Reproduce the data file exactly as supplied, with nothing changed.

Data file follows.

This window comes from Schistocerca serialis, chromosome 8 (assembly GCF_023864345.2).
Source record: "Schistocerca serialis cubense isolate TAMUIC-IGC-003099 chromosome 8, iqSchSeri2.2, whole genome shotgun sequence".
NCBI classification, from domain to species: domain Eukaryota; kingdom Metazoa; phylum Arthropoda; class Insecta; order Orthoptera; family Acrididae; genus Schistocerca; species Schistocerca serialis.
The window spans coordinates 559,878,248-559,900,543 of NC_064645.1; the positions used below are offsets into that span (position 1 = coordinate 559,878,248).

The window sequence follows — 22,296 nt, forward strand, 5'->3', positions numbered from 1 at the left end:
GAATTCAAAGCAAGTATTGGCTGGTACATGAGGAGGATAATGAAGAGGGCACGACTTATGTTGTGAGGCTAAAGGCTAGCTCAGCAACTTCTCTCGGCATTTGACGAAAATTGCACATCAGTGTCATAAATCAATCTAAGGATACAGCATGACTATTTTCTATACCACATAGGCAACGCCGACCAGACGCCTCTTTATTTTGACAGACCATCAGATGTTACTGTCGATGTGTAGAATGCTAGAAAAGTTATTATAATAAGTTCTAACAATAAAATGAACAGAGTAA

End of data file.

This window comes from Schistocerca serialis, chromosome 8 (assembly GCF_023864345.2).
Source record: "Schistocerca serialis cubense isolate TAMUIC-IGC-003099 chromosome 8, iqSchSeri2.2, whole genome shotgun sequence".
NCBI classification, from domain to species: domain Eukaryota; kingdom Metazoa; phylum Arthropoda; class Insecta; order Orthoptera; family Acrididae; genus Schistocerca; species Schistocerca serialis.
The window spans coordinates 559,878,248-559,900,543 of NC_064645.1; the positions used below are offsets into that span (position 1 = coordinate 559,878,248).

The window sequence follows — 22,296 nt, forward strand, 5'->3', positions numbered from 1 at the left end:
GAATTCAAAGCAAGTATTGGCTGGTACATGAGGAGGATAATGAAGAGGGCACGACTTATGTTGTGAGGCTAAAGGCTAGCTCAGCAACTTCTCTCGGCATTTGACGAAAATTGCACATCAGTGTCATAAATCAATCTAAGGATACAGCATGACTATTTTCTATACCACATAGGCAACGCCGACCAGACGCCTCTTTATTTTGACAGACCATCAGATGTTACTGTCGATGTGTAGAATGCTAGAAAAGTTATTATAATAAGTTCTAACAATAAAATGAACAGAGTAA